Presented By Logan Sumner and Tony Elias Digestive system
Introduction • Digestion refers to the mechanical and chemical breakdown of foods so that nutrients can be absorbed by cells. • The digestive system carries out the process of digestion. • The digestive system consists of the alimentary canal, leading from mouth to anus, and several accessory organs whose secretions aid the processes of digestion.
General Characteristics of the Alimentary Canal • The alimentary canal is a muscular tube that passes through the body's ventral cavity.
Structure of the Wall • The wall of the alimentary canal consists of four layers, with only slight variations according to the functions of specific sections of the canal. • The inner layer is the mucosa, protects tissues of the canal and carries on secretion and absorption. • The next layer is the submucosa it nourishes the surrounding layers of the canal. • The muscular layer consists of inner circular fibers and outer longitudinal fibers that move food through the canal. • The outer layer is composed of visceral peritoneum that protects underlying tissues and secretes serous fluid to prevent the canal from sticking to other parts in the abdominal cavity.
Movements of the Tube • The functions of the alimentary canal are to provide a mixing movements and propelling movements • Mixing movements are when smooth muscles contract rhythmically in small sections of the tube • Propelling movements are a wavelike motion called peristalsis, which is caused by contraction behind a mass of food as it relaxes it allows the mass to enter the next segment of the tube
Mouth • The mouth is the first portion of the alimentary canal; it function is to receive food and begins mechanical digestion by mastication
Cheeks and Lips • Cheeks form the lateral walls of the mouth. • The lips surround the mouth opening. • The lips have sensory receptors to help to judge the temperature and texture of food.
Tongue • The tongue is a thick, muscular organ covered by mucous membrane with taste buds within papillae; it is attached to the floor of the mouth by the frenulum. • The papillae provides friction for moving food around in the mouth. • Lingual tonsils are lymphatic tissues located at the root of the tongue.
Palate • The palate forms the roof of the oral cavity and has an anterior hard palate and posterior soft palate. • The soft palate and uvula job is to close the nasal cavity during swallowing. • The palatine tonsils are associated with the soft palate in the back of the mouth because they help to protect the body against infection.
Teeth • Teeth develop in sockets within the alveolar processes of the maxillary and mandibular bones in pairs • There are 20 primary teeth in the order they appear and are replaced by 32 secondary teeth. • Through the actions of chewing, teeth break food into smaller pieces, which begins mechanical digestion.
Teeth Cont. • Different teeth are adapted to handle food in different ways, and include incisors, cuspids, bicuspids, and molars. • Each tooth consists of a crown and a root, and is made of enamel, dentin, pulp, cementum, nerves, and blood vessels. • A tooth is held tight in its socket by a periodontal ligament.
Salivary Glands • The salivary glands secrete saliva, which moistens and dissolves food particles, binds them together, allows tasting, helps to cleanse the mouth and teeth, and begins carbohydrate digestion
Salivary Secretions • Salivary glands contain serous cells that produce a watery fluid with amylase, and mucous cells that produce lubricating and binding mucus. • Salivary glands receive parasympathetic stimulation which triggers the production of a large volume of saliva at the sight or smell of food.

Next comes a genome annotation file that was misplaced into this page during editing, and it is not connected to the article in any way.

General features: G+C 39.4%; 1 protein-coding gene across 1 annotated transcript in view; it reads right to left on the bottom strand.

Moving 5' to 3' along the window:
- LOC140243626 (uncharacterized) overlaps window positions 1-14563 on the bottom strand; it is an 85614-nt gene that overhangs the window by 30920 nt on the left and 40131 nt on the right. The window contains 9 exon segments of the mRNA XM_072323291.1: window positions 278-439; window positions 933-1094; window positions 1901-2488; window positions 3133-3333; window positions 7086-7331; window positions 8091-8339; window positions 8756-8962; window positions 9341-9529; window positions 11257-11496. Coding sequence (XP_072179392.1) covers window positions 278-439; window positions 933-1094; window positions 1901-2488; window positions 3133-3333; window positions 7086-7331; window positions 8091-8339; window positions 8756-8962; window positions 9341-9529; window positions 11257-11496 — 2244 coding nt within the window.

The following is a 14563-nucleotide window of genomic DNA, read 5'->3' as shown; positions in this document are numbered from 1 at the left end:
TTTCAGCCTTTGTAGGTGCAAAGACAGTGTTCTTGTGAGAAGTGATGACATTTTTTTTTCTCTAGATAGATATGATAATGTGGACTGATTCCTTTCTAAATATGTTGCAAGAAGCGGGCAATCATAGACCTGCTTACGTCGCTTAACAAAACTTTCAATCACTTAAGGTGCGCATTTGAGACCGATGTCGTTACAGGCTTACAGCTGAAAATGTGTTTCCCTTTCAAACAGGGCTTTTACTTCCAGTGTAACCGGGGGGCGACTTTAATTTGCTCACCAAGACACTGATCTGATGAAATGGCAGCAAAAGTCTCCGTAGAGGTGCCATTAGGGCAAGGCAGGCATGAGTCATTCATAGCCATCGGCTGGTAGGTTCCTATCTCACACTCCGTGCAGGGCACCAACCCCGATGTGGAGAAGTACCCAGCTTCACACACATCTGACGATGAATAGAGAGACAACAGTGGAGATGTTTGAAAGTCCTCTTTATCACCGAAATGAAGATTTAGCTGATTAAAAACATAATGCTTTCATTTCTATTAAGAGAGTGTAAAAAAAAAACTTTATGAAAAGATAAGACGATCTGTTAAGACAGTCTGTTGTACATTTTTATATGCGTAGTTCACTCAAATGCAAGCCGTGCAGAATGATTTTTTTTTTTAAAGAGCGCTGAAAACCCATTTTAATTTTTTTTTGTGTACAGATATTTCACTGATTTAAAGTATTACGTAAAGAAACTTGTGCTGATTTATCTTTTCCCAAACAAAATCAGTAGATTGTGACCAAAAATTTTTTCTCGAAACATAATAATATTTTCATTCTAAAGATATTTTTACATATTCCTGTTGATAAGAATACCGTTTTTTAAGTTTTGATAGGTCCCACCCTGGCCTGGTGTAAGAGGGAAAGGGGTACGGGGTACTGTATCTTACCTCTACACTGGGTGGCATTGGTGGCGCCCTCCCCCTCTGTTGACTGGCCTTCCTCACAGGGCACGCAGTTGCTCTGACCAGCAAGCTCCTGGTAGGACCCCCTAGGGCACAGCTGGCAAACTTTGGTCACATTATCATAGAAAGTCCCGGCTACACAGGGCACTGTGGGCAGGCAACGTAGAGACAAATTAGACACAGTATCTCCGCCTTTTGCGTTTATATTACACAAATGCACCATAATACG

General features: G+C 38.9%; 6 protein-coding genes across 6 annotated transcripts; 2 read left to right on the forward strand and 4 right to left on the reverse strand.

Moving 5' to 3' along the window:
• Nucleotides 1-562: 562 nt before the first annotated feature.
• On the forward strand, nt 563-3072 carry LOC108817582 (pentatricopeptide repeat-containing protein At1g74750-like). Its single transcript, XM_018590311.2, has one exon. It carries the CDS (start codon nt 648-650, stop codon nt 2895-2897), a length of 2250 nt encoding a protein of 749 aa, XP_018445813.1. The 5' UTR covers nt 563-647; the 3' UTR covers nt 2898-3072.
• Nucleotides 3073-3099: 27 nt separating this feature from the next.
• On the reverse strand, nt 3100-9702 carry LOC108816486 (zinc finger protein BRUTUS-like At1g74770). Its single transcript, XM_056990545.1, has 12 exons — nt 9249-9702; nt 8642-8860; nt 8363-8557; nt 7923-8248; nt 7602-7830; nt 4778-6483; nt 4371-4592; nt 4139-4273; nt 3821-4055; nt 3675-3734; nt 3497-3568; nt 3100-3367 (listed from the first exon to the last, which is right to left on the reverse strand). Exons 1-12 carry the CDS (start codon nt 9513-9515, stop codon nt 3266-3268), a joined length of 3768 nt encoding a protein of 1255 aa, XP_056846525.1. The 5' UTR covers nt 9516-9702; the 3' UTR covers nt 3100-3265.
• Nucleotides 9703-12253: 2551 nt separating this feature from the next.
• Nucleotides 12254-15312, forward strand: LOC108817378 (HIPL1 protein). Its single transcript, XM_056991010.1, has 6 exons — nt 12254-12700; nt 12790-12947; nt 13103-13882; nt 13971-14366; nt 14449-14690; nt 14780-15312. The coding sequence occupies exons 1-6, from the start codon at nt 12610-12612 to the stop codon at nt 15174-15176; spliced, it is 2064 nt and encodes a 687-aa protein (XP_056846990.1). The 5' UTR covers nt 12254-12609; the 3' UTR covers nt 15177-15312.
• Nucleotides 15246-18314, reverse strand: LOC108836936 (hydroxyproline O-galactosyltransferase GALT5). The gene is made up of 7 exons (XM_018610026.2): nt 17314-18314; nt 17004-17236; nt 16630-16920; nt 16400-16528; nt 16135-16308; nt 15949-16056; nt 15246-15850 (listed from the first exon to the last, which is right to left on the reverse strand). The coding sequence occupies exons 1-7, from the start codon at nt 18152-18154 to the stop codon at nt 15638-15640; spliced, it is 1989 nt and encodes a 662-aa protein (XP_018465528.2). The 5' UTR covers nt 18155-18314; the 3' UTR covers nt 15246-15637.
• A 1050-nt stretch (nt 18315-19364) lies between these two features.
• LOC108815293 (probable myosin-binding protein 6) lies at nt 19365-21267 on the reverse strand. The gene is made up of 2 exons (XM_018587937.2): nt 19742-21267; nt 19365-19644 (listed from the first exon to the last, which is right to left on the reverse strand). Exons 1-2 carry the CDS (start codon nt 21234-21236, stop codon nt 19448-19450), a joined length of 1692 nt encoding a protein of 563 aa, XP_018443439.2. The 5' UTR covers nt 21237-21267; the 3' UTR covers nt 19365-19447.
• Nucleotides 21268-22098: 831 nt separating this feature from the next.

Major Salivary Glands • The parotid glands, are the biggest of the major salivary glands, secretes a clear, watery fluid rich in amylase • The submandibular glands, secrete a more viscous fluid • The sublingual glands, are the smallest of the major salivary glands and secrete a thick and stringy saliva
Pharynx and Esophagus • The pharynx is a cavity behind the mouth, and the esophagus is the muscular tube leading to the stomach • The pharynx job in both the digestive and respiratory systems is the same
Structure of the Pharynx • The pharynx connects the nasal and oral cavities with the larynx and esophagus and is divided into a nasopharynx, oropharynx, and laryngopharynx
Swallowing Mechanism • Swallowing reflexes are divided into three stages. • Food is mixed with saliva and goes into the pharynx with the tongue. • Sensory receptors in the pharynx sense food, which start swallowing reflexes. • Peristalsis transports the food in the esophagus to the stomach.
Esophagus • The esophagus is a straight, collapsible passageway leading to the stomach • Mucous glands are scattered throughout the submucosa of the esophagus and produce mucus lubricate the inner lining of the tube • The lower esophageal sphincter helps prevent regurgitation of the stomach contents
Stomach • It is a J-shaped muscular organ that receives and mixes food with digestive juices, and moves food to the small intestine • It is divided into cardiac, fundic, body, and pyloric regions and a pyloric canal • Pyloric sphincter controls release of food from the stomach into the small intestine
Gastric Secretions • Gastric glands within the mucosa of the stomach open as gastric pits. • Gastric glands generally contain three types of secretory cells Mucous cells, Chief cells, Parietal cells
The Cells • Mucous cells produce mucus that protects stomach lining • Chief cells secrete pepsin as inactive pepsinogen, which is activated by contact of hydrochloric acid • Parietal cells secrete hydrochloric acid
Regulation of Stomach Juice • Gastric secretions are enhanced by parasympathetic impulses and the hormone gastrin, released from gastric glands. • As food enters the small intestine, secretion of gastric juice from the stomach wall is reflex inhibited. • Presence of fats and proteins in the upper small intestine causes the release of cholecystokinin from the intestinal wall, which decreases gastric mobility.
Gastric Absorption • The stomach absorbs small quantities of water, certain salts, alcohol, and some lipid-soluble drugs
Mixing and Emptying • Following a meal, mixing actions of the stomach turn the food into chyme and move it toward the pyloric region using peristaltic waves • The rate the stomach empties depends on the fluidity of the chyme and the type of food • After chyme fills the duodenum, stretching its walls triggers the enterogastric reflex, which inhibits peristalsis and slows the rate at which chyme enters the small intestine
Pancreas • The pancreas has an exocrine function of producing pancreatic juice that aids digestion